Today's economic troubles offer us the chance to understand some of our ancestors from an enlightened perspective. Americans have dealt with bankruptcy since the founding of our country; they've lost their homes and their fortunes.
The filing of bankruptcy isn't among the fun stories you heard at Grandpa's knee. In fact, such bits of history were so embarrassing they were usually discussed only in whispers.
Bankruptcy records are filed in the federal court system, and records of closed cases are at the branches of the National Archives. They may not provide a great wealth of genealogical data but may hold insights into your relatives' hard luck or poor business skills.
To access these records, go to www.archives.gov and click on the "Locations/Visit Us" link on the left side of the page. You'll see a U.S. Map - click on the yellow dot in the area of interest to you. These are regional facilities, so you won't find one in every state. For example, the Southeast Regional facility in Atlanta holds records for Alabama, Florida, Georgia, Kentucky, Mississippi, North Carolina, South Carolina and Tennessee.
Web site information for each of these facilities will instruct you on what records they have and how to obtain them in person or via the mail. Some can be ordered online. You also can contact the U.S. Bankruptcy Court Federal Records Retrieval Service to get copies of files not protected by privacy laws.
Expect to pay $25 and $70 per file to either agency, depending on which records you request.
While the bankruptcy court records themselves seldom are exciting, some of the criminal matters that followed them sound more like Hollywood movie scripts than dusty old files.
The FBI is charged with investigating people accused of filing fraudulent bankruptcy cases or trying to conceal their assets. The bureau's files from 1908 to 1922, housed at the National Archives, also are available at www.footnote.com. Researching them will cost you a subscription fee of $69.95, but the records you find on this site are priceless. Along with the FBI case files, you'll find a growing list of genealogically rich records. Your subscription will more than pay for itself if you find just one file you otherwise would have ordered from the National Archives.
One file I reviewed was a real page-turner, filled with gripping details of crime, a colorful cast of characters and a wealth of genealogical information.
In January 1919, Salvatore Mirabile was charged with concealing his assets after he filed bankruptcy on his Thompsonville, Conn., shoe store. Hot on his trail were Special Agent George Lillard and Special Employee Edward J. Hickey, whose investigative reports include interviews with Mirabile's associates and relatives.
Mirabile's own statement revealed that he was 36 years old (allowing me to estimate his date of birth as 1882). He had been a U.S. citizen for four years, coming from southern Italy, and was in the shoe business for seven years. He named two of his four children, Nicholas and Charles. Mirabile said he was married but did not identify his wife.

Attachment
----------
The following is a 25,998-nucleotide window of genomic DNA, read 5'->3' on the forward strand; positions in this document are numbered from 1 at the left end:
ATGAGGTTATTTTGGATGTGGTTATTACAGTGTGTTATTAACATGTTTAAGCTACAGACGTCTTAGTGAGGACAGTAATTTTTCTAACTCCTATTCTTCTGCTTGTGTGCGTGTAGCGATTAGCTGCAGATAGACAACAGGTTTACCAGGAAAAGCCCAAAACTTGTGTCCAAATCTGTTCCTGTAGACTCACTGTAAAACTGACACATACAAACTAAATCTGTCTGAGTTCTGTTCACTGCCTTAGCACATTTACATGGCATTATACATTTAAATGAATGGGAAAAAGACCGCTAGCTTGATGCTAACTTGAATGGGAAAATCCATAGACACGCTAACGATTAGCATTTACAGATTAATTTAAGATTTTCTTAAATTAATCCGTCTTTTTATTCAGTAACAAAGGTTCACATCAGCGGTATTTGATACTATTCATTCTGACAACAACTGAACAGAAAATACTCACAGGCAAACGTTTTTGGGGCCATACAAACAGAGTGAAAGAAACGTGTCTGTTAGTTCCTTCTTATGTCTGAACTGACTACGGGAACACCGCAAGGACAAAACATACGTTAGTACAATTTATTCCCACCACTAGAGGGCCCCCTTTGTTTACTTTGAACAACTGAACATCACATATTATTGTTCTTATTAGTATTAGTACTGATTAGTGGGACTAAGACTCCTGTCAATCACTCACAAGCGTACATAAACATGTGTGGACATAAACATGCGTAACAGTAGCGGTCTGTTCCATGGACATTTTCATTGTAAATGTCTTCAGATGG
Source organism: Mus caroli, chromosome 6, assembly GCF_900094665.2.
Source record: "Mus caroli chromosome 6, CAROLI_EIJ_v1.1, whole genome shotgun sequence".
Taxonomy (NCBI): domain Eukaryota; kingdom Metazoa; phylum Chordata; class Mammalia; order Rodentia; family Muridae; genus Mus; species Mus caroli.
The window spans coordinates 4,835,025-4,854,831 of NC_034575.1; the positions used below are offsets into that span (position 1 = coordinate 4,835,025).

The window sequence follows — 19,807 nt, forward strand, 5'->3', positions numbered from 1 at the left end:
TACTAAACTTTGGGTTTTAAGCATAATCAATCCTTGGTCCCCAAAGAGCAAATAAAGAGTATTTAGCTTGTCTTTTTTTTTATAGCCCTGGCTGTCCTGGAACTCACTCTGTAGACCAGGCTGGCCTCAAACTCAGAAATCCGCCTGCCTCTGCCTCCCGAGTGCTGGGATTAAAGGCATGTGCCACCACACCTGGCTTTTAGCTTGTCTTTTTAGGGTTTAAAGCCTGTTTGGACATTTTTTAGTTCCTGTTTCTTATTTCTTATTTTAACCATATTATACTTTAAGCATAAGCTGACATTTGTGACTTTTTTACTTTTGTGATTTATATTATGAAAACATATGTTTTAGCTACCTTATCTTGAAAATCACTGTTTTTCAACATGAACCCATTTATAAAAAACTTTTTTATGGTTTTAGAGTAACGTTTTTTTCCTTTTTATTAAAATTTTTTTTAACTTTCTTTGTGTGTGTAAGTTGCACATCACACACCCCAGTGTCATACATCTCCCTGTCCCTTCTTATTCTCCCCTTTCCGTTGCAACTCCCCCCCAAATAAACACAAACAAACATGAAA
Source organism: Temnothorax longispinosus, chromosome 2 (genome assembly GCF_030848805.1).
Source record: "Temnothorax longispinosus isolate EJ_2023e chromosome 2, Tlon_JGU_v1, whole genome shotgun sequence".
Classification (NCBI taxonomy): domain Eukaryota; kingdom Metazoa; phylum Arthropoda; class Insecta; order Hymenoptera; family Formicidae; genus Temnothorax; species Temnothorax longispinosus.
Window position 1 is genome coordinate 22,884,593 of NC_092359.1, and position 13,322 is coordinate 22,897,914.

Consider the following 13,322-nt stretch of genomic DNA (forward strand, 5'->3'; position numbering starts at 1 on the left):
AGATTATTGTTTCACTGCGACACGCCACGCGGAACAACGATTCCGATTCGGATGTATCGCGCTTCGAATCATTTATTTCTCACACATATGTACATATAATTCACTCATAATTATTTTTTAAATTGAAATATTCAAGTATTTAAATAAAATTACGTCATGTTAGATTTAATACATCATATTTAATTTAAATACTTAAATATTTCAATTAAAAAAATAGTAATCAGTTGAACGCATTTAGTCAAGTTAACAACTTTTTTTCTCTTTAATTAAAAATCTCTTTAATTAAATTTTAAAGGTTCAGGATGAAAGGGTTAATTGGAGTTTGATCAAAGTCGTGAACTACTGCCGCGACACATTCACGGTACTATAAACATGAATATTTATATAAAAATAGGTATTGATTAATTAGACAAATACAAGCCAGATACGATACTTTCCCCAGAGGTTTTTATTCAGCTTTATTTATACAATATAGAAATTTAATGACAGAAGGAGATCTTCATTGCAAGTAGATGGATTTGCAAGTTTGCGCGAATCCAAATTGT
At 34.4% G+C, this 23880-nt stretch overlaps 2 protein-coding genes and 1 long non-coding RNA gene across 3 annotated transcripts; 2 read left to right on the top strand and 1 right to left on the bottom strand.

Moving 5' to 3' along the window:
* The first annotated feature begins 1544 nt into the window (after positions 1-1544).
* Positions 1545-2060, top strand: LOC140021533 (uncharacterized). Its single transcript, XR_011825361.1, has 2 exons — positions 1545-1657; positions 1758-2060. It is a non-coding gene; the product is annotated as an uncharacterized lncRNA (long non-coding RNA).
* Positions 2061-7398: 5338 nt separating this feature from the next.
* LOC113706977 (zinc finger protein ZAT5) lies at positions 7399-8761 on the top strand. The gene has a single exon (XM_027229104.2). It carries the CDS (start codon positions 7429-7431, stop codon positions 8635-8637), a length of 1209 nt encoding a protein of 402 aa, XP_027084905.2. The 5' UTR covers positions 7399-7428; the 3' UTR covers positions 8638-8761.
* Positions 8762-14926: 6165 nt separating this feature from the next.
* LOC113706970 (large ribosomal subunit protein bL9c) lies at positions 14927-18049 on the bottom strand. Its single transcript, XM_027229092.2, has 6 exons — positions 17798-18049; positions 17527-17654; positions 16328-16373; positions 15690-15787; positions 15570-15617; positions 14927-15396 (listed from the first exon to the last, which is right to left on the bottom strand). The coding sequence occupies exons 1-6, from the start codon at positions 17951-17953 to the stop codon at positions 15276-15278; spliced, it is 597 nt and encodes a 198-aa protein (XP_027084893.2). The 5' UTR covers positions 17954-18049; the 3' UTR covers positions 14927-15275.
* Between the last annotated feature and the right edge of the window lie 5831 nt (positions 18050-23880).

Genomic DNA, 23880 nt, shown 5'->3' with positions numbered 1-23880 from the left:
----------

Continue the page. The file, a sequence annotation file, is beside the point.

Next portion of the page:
Other interviews revealed his father-in-law was Calogero Provansano, and his daughter was Gaetano. The 74-year-old Provansano told agents he was not an American citizen but had been in the country for 10 years. He lived at 11 N. St., in Thompsonville.
Mirabile told agents that in 1918 he became sick, had surgery and was hospitalized for about three weeks, accumulating a lot of bills. His brother-in-law, Calogero Misurago, introduced him to attorney Michael G. Luddy, who suggested he file for bankruptcy.
Several pages of the file form a lengthy list of business associates and friends alternately denying knowledge or spilling the goods on Mirabile and how he moved shoes from his store to hide them. Mirabile's defense was that he intended to open another store, so he removed shoes to store them in the basement of John Castellini's house.
Mirabile sounded like he had been "very carefully coached" in the interview, Hickey noted.
Castellini, a shoemaker who agents nicknamed "the shoe man," lived with his wife and five children at 5 North St. in Windsor Locks, Conn., and ran his business from 200 Main St. Agents wrote that he had a reputation for "being crooked." His brother Mike, however, was "an honest citizen." The brothers did not get along, and Mike said John was a "damn fool" for getting involved in Mirabile's problem.
Among many associates named in the file was John Spognolo, who the agents initially tagged "Macaroni Man." Spognolo had supplied and driven the truck from his macaroni business to haul Mirabile's shoes to Castellini's basement.
After his arrest, Mirabile, aided by his brother-in-law, escaped from custody. Misurago later was charged with interfering with an officer and assisting a prisoner in escaping. After three days on the lam, Mirabile turned himself in.
The big "aha" moment came when the file revealed that Mirabile hid his assets upon his attorney's advice. Agents arrested Luddy, and during interrogation - described by agents as a "severe grilling" - he "broke down ... cried most pitifully ... and confessed." A federal grand jury indicted both Mirabile and Luddy in January 1919.
Finding a case such as this is a reminder to all genealogical researchers that we must research not only our primary subjects but also their relatives, neighbors and business associates. Descendants of Mirabile's associates will find much about their colorful family members in this file.
Jewish Group Meeting
Ann Peterson, staff member of the Family History Center in Largo, will present "An Introduction to the Family History Center Archives" at the March 8 meeting of the Jewish Genealogical Society of Tampa Bay.
The meeting begins at 1:45 p.m. at the Family History Center, 9000 106th Ave. N., Largo. For information on the organization or directions to the meeting, call Sally Israel at (727) 343-1652.